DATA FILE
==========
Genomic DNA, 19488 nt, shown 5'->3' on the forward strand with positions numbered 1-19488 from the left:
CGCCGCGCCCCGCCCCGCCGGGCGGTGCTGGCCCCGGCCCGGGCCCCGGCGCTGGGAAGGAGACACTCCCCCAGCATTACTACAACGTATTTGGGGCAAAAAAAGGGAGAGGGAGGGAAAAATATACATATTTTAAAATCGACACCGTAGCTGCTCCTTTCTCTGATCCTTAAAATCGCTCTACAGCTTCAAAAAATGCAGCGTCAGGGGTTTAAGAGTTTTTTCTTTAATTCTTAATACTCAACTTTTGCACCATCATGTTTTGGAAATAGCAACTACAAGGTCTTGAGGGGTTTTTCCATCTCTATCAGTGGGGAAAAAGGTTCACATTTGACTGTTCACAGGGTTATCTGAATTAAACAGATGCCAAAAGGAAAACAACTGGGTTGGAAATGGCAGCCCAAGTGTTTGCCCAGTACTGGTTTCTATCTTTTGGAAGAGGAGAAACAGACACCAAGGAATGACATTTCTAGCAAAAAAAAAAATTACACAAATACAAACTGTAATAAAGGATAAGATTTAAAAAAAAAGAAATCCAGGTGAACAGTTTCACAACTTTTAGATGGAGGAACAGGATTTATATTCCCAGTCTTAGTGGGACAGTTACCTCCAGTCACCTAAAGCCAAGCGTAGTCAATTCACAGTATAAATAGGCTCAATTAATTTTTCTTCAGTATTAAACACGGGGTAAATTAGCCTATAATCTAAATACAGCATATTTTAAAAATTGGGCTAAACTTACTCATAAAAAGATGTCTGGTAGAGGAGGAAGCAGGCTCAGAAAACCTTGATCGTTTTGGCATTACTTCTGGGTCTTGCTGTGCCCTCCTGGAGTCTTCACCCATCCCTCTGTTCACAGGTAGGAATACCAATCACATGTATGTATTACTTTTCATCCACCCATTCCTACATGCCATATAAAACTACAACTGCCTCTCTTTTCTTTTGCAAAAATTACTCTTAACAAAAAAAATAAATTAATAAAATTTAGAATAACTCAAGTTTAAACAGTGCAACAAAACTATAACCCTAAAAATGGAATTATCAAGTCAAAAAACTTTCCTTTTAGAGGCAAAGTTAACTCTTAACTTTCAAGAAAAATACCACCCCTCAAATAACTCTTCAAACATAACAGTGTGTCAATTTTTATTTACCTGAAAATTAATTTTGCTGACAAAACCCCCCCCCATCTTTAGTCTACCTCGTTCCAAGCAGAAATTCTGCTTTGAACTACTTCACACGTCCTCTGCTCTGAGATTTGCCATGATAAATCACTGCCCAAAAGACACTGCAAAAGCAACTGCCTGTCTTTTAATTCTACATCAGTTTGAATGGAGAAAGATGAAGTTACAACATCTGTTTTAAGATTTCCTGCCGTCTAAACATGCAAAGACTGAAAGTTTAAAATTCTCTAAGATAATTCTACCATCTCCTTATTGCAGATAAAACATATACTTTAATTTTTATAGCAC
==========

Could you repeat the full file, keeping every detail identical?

Genomic DNA, 19488 nt, shown 5'->3' on the forward strand with positions numbered 1-19488 from the left:
CGCCGCGCCCCGCCCCGCCGGGCGGTGCTGGCCCCGGCCCGGGCCCCGGCGCTGGGAAGGAGACACTCCCCCAGCATTACTACAACGTATTTGGGGCAAAAAAAGGGAGAGGGAGGGAAAAATATACATATTTTAAAATCGACACCGTAGCTGCTCCTTTCTCTGATCCTTAAAATCGCTCTACAGCTTCAAAAAATGCAGCGTCAGGGGTTTAAGAGTTTTTTCTTTAATTCTTAATACTCAACTTTTGCACCATCATGTTTTGGAAATAGCAACTACAAGGTCTTGAGGGGTTTTTCCATCTCTATCAGTGGGGAAAAAGGTTCACATTTGACTGTTCACAGGGTTATCTGAATTAAACAGATGCCAAAAGGAAAACAACTGGGTTGGAAATGGCAGCCCAAGTGTTTGCCCAGTACTGGTTTCTATCTTTTGGAAGAGGAGAAACAGACACCAAGGAATGACATTTCTAGCAAAAAAAAAAATTACACAAATACAAACTGTAATAAAGGATAAGATTTAAAAAAAAAGAAATCCAGGTGAACAGTTTCACAACTTTTAGATGGAGGAACAGGATTTATATTCCCAGTCTTAGTGGGACAGTTACCTCCAGTCACCTAAAGCCAAGCGTAGTCAATTCACAGTATAAATAGGCTCAATTAATTTTTCTTCAGTATTAAACACGGGGTAAATTAGCCTATAATCTAAATACAGCATATTTTAAAAATTGGGCTAAACTTACTCATAAAAAGATGTCTGGTAGAGGAGGAAGCAGGCTCAGAAAACCTTGATCGTTTTGGCATTACTTCTGGGTCTTGCTGTGCCCTCCTGGAGTCTTCACCCATCCCTCTGTTCACAGGTAGGAATACCAATCACATGTATGTATTACTTTTCATCCACCCATTCCTACATGCCATATAAAACTACAACTGCCTCTCTTTTCTTTTGCAAAAATTACTCTTAACAAAAAAAATAAATTAATAAAATTTAGAATAACTCAAGTTTAAACAGTGCAACAAAACTATAACCCTAAAAATGGAATTATCAAGTCAAAAAACTTTCCTTTTAGAGGCAAAGTTAACTCTTAACTTTCAAGAAAAATACCACCCCTCAAATAACTCTTCAAACATAACAGTGTGTCAATTTTTATTTACCTGAAAATTAATTTTGCTGACAAAACCCCCCCCCATCTTTAGTCTACCTCGTTCCAAGCAGAAATTCTGCTTTGAACTACTTCACACGTCCTCTGCTCTGAGATTTGCCATGATAAATCACTGCCCAAAAGACACTGCAAAAGCAACTGCCTGTCTTTTAATTCTACATCAGTTTGAATGGAGAAAGATGAAGTTACAACATCTGTTTTAAGATTTCCTGCCGTCTAAACATGCAAAGACTGAAAGTTTAAAATTCTCTAAGATAATTCTACCATCTCCTTATTGCAGATAAAACATATACTTTAATTTTTATAGCAC